Going into Game 3 trailing the first-round series 2-0 to the Celtics, the Nets have been shaken up by Boston’s physicality. They have faced driving lanes so clogged they likened it to playing bumper cars, and it caused paralysis by analysis.
The Nets know when they take the court Saturday night at Barclays Center — essentially a must-win playoff game at home — they can’t just stand around and watch Kevin Durant and Kyrie Irving struggle as they get swarmed.
They have to play faster and freer. Or, as Andre Drummond said, F-it.
“We have a new team here. We have guys that have been a part of teams where they’ve been really, really successful who’re still trying to figure each other out with little time,” Drummond said. “There’s a lot of hesitation when it comes to making certain plays, like, ‘Should I make this play, or shouldn’t I make this play?’
“We need to have an F-it mentality and just play. Just play regardless of the physicality. Just play our game and don’t overthink it and just play to the best of our ability. We have a very special team here, and we could do something special.”
But knowing no NBA team has ever come back from a 3-0 deficit in a series, doing anything special this season almost certainly requires victory Saturday.
That likely means not letting Boston hit them first, literally and figuratively.
Not only did the Celtics rough the Nets up and blow up their actions before they even got a chance to run them, but also they discombobulated them in the third quarters of both Games 1 and 2.
“For us, just coming out with the energy, get the hit first. We allowed them to hit first in those third quarters,” Drummond said. “We have to sustain the energy, withstand the runs… and come out with a win. It’s as simple as that.”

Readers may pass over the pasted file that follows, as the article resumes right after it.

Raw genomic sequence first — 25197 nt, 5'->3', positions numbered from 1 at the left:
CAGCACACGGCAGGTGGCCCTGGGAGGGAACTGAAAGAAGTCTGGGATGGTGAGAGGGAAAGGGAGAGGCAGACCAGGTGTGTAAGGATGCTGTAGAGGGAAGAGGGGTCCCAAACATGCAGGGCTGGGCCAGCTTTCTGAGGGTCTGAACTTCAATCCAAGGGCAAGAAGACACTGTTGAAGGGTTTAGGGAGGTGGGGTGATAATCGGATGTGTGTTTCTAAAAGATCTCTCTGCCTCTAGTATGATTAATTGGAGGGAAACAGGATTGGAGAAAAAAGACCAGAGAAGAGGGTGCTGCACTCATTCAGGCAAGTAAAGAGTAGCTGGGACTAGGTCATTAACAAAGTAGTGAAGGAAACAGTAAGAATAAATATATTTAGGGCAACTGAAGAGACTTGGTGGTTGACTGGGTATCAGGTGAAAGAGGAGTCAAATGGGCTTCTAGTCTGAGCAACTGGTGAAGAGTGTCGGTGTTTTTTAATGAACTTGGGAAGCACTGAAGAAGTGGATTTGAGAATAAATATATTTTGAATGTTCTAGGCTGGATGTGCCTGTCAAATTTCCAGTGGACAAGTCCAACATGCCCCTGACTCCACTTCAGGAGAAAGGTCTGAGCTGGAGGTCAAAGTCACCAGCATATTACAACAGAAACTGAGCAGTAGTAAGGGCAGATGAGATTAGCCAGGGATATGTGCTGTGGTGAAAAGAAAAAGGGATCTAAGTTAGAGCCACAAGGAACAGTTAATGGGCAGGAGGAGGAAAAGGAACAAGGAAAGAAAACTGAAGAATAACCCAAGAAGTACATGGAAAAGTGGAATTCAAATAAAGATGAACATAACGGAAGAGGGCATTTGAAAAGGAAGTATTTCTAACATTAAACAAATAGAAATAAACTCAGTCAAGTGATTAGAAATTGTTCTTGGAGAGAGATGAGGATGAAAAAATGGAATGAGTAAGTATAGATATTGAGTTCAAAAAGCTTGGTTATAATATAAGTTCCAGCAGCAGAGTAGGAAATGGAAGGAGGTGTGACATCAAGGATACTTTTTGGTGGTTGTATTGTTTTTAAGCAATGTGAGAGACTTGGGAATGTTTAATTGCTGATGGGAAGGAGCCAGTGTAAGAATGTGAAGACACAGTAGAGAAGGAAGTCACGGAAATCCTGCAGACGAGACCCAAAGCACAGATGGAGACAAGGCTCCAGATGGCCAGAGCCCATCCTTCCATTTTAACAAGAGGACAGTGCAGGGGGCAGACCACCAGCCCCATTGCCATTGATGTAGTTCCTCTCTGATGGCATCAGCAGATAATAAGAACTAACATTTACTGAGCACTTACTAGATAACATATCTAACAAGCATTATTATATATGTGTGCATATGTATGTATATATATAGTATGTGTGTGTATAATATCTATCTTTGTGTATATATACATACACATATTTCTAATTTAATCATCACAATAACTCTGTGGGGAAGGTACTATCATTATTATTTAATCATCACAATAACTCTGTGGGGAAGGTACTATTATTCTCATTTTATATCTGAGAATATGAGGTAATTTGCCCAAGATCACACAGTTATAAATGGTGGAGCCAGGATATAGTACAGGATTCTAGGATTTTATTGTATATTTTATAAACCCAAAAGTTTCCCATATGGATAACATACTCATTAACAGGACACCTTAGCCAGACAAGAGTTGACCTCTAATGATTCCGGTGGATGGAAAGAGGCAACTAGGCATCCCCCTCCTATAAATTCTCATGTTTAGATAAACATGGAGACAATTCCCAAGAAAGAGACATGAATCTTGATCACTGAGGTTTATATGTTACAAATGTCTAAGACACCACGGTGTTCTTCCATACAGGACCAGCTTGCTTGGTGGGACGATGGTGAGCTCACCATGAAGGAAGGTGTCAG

If the Nets were surprised by Boston’s physicality, the Celtics say that was the plan.
“I hope so. That’s what the playoffs are about, being physical,” Marcus Smart said.
Durant’s consecutive games shooting below 40 percent with six-plus turnovers were the first of his career. And it’s largely because the Celtics have usually kept him from getting to the basket or in the paint, and made him work when he did get there.
After Durant took 36.5 percent of his shots in the paint this season, just 12 percent of his shots came there through the first two games of this season, according to league stats.
Going into Saturday, the supporting cast have to lift Durant and Irving, the stars who had previously carried them.
“We need to help them as much as possible. It’s not only on those two guys, it’s a team sport, so everybody has to contribute,” Goran Dragic said. “Most of the times those two guys are going to have the ball, and our job is open the floor for them, set good screens and get those guys space so they can operate it. Our offense is a little [stagnant] at times. When we play fast and with a motor, it’s much better.”
Boston’s switching and the Nets’ poor ball movement forced Durant to isolate and pound the ball. He took more than two dribbles on just 40.7 percent of his attempts this season, shooting 50 percent when taking three to six dribbles and 45.7 percent when taking seven-plus.
But in this series? He has been forced to take more than two dribbles on 53.7 percent of his attempts, hitting just 27.3 percent after three to six dribbles and 18.2 percent after seven-plus.
“When we’re facing the halfcourt defense, yeah, we have to move. It’s like bumping cars. We cannot give the ball to KD and Ky, and all four guys stand there,” Dragic said. “They can clog the paint, help each other, put two or three guys, and it’s not easy to operate.
“We have to be on the same page, move a lot. When you run to the screen, run with pace, set a screen and then it’s not over. Then you have to roll to the basket, collapse the defense, force the rotation. And from there hopefully it opens up, and we know what those two guys can do when they have space.”